How Do Children Acquire Number Concepts ECI 314 Early Childhood Mathematics

Because level 1 childrens logic is still weak they

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Unformatted text preview: them into an ordered relationship. What is im­ portant is that he or she order them mentally. Why Nonconservers Do Not Conserve and Conservers Do. The various levels found in the conservation task can now be explained by the mental structure of number that children gradually construct. This structure, as discussed above, results from the synthesis of hierarchical inclusion and order by constructive abstraction. The Level-1 arrangement shown in Figure 1.2b indicates that the child’s logic has become strong enough to make an arrangement superior to the one in Figure 1.2a. Children who use the spatial frontiers of the rows do so because they are now thinking about quantities. Because Level-1 children’s logic is still weak, they use their eyes and make a quantity that looks the same. They thus think of the space occupied by the counters and use the frontiers of the two rows as the criterion of “same quantity.” My (CK) studies of children from middle-income families indicate that the logic of most has advanced to the point of thinking about one-to-one correspon­ dence by about 4 years of age. However, this logic is not yet strong enough to overcome the perceptual “trap” set by destroying the visible one-to-one corre­ spondence. Like the advanced Level-1 children who use space to judge the equality of the two rows, Level-2 children use space to make the one-to-one Figure 1.4. (a) The arrangement of eight objects and (b) the mental relationship of order made by a child. How Do Children Acquire Number Concepts? 13 correspondence. When this observable correspondence is destroyed, the logic of the Level-2 child is not strong enough to overcome the perceptual trap. Most children from middle-income families begin to conserve number between the ages of 5 and 6, thereby attaining Level 3. (Those in lower socio­ economic groups attain Level 3 later.) Level-3 children say that there are as many counters in the longer row as in the shorter one and justify this answer with one of the three logical arguments given earlier. Level-3 children conserve because they have constructed the logic synthesizing hierarchical inclusion and order (Figures 1.3b and 1.4b). Note that to “conserve” is a verb. Children conserve or do not conserve by doing their own reasoning. However, most authors of books about Piaget’s theory misinterpret conservation because they do not know the difference between physical and logico-mathematical knowledge. For example, Ginsburg and Opper (1988) say, “If quantity is seen to change whenever mere physical arrangement is altered, then the child fails to appreciate certain basic constancies or invari­ ants in the environment” (p. 141). Conservation is not an appreciation of an empirical fact. The constancy of quantity is a logical deduction and not an ap­ preciation of something that exists in the environment. Many other authors tell us that, at Level 3, children come to “understand” or “recognize” that the quantity does not change when counters are moved. Many authors also tell us that children “discover” conservation. These terms all reflect an empiricist assumption that conservation is “out there” to be “discovered,” “understood,” or “recognized.” America was already “out there” when it was discovered. But conservation is not out there in the external world waiting to be discovered by children. The ability to conserve results from children’s logic, which they construct from within. The synthesis of hierarchical inclusion and order can be seen in another task in which one-to-one correspondence is made empirically. The difference between empirical knowledge and logico-mathematical knowledge can again be seen in this task that teachers can use. A Task Involving the Dropping of Beads This task, originally devised by Inhelder and Piaget (1963), uses two iden­ tical glasses and 30 to...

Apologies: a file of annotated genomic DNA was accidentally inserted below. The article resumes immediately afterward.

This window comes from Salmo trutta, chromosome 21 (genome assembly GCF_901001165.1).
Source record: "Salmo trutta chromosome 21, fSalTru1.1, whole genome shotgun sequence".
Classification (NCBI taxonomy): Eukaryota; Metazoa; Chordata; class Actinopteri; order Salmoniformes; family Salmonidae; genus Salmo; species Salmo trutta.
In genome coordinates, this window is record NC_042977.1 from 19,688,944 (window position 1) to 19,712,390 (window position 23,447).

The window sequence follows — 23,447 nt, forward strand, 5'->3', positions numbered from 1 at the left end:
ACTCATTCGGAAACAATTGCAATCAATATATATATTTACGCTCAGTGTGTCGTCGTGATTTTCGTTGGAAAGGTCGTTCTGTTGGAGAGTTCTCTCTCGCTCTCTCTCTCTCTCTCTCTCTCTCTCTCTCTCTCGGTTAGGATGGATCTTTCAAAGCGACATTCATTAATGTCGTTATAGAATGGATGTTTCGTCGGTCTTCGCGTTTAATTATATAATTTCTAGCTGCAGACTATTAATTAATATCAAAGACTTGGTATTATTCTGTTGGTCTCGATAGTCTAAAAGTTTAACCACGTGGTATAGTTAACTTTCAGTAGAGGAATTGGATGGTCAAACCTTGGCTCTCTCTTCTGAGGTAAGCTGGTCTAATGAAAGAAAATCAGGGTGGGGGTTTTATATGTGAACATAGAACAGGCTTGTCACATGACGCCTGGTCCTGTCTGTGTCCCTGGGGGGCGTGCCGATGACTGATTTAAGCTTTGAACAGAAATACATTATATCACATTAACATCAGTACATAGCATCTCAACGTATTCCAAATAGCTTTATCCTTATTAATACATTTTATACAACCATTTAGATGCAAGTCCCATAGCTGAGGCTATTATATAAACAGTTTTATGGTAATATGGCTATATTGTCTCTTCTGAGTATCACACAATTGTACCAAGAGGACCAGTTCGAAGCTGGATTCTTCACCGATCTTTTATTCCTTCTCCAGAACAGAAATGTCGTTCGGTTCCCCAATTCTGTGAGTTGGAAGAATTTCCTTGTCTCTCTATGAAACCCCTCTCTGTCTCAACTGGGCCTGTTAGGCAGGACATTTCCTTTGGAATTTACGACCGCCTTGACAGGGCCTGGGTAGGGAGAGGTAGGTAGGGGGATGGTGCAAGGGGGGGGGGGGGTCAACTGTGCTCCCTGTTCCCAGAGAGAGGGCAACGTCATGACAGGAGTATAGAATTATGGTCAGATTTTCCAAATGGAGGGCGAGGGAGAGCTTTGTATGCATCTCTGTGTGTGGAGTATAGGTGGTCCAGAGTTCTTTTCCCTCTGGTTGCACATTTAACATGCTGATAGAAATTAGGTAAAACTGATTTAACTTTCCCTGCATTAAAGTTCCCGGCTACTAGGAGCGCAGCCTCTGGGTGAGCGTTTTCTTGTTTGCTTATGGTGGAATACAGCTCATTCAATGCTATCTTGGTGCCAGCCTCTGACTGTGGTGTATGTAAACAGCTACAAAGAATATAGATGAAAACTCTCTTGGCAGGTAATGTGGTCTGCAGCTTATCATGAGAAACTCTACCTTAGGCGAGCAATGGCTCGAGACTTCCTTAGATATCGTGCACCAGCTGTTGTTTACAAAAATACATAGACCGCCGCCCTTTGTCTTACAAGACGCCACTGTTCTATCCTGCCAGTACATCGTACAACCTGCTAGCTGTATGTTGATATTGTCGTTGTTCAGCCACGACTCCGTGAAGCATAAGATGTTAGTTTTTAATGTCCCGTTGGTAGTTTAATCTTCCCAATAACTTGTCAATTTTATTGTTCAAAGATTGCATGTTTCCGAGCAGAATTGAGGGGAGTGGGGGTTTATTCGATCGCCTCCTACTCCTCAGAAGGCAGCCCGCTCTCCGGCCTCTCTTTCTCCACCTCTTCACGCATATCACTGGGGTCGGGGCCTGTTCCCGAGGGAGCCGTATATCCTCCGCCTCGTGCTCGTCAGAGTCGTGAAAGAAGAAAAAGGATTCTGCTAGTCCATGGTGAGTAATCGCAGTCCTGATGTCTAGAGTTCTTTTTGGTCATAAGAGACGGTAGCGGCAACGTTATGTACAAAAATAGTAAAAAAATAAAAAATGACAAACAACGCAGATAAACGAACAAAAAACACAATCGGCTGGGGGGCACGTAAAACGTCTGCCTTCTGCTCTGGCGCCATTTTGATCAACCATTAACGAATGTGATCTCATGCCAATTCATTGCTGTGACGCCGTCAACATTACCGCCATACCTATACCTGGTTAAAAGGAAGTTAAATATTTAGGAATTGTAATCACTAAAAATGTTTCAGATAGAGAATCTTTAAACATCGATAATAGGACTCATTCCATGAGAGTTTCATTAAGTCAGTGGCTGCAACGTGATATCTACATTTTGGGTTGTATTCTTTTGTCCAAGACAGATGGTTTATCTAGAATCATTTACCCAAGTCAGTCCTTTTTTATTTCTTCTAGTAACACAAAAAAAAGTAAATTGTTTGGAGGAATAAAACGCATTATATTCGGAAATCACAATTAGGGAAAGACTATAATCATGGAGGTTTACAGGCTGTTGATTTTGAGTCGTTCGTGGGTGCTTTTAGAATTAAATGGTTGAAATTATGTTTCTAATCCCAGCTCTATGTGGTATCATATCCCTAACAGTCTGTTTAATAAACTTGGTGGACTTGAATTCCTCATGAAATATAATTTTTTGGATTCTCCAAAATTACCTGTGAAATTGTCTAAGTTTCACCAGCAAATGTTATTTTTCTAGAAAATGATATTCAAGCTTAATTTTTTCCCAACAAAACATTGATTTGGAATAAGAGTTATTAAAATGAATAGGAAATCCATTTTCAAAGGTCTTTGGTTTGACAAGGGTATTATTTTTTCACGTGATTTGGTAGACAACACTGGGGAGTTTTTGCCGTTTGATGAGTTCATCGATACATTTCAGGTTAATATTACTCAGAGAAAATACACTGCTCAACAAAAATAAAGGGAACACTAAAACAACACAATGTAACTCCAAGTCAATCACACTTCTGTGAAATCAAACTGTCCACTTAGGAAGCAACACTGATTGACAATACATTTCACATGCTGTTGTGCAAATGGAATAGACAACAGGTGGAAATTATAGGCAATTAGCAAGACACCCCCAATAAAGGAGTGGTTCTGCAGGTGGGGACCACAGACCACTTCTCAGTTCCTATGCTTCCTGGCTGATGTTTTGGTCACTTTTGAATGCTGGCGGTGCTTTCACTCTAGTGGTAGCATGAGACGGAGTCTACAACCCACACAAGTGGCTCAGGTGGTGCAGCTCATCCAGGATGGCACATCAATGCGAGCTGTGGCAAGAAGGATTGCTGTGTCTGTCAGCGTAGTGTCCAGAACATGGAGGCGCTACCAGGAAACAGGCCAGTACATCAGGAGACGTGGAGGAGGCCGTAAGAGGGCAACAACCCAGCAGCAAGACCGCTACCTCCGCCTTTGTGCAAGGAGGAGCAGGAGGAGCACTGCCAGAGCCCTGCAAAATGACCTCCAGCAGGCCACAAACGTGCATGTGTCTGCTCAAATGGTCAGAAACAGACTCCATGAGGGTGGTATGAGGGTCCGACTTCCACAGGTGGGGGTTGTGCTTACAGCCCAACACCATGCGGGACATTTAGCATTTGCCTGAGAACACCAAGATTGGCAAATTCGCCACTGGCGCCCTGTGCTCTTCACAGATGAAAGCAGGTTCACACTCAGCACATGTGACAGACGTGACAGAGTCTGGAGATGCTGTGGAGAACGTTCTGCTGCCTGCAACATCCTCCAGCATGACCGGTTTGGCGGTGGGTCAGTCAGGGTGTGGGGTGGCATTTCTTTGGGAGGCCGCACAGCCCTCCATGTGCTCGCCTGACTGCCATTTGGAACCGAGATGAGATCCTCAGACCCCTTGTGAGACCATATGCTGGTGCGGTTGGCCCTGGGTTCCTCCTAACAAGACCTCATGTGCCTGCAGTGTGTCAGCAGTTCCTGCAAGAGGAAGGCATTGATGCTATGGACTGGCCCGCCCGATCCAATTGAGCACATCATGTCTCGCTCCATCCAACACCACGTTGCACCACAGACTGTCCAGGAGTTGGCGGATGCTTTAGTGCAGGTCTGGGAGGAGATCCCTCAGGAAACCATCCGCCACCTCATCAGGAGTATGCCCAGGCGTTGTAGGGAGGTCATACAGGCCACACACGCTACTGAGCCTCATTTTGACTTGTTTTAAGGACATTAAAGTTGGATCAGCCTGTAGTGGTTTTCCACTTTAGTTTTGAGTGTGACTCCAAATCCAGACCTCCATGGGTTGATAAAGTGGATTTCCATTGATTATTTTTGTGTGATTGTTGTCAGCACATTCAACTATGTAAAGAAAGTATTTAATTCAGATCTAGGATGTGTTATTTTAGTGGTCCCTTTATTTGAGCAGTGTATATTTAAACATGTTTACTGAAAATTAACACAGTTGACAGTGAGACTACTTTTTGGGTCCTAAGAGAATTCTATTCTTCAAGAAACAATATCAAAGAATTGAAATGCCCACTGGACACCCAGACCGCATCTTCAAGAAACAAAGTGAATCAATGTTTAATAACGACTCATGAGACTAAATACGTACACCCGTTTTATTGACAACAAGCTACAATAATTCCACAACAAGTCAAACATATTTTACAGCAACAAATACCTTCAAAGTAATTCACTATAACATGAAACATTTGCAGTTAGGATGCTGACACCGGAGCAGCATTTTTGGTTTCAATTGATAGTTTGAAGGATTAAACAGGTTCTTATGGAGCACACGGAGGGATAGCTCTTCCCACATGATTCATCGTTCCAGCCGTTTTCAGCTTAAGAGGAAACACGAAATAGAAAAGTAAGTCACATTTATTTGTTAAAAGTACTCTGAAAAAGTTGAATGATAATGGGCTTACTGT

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This document was uploaded on 03/13/2014.

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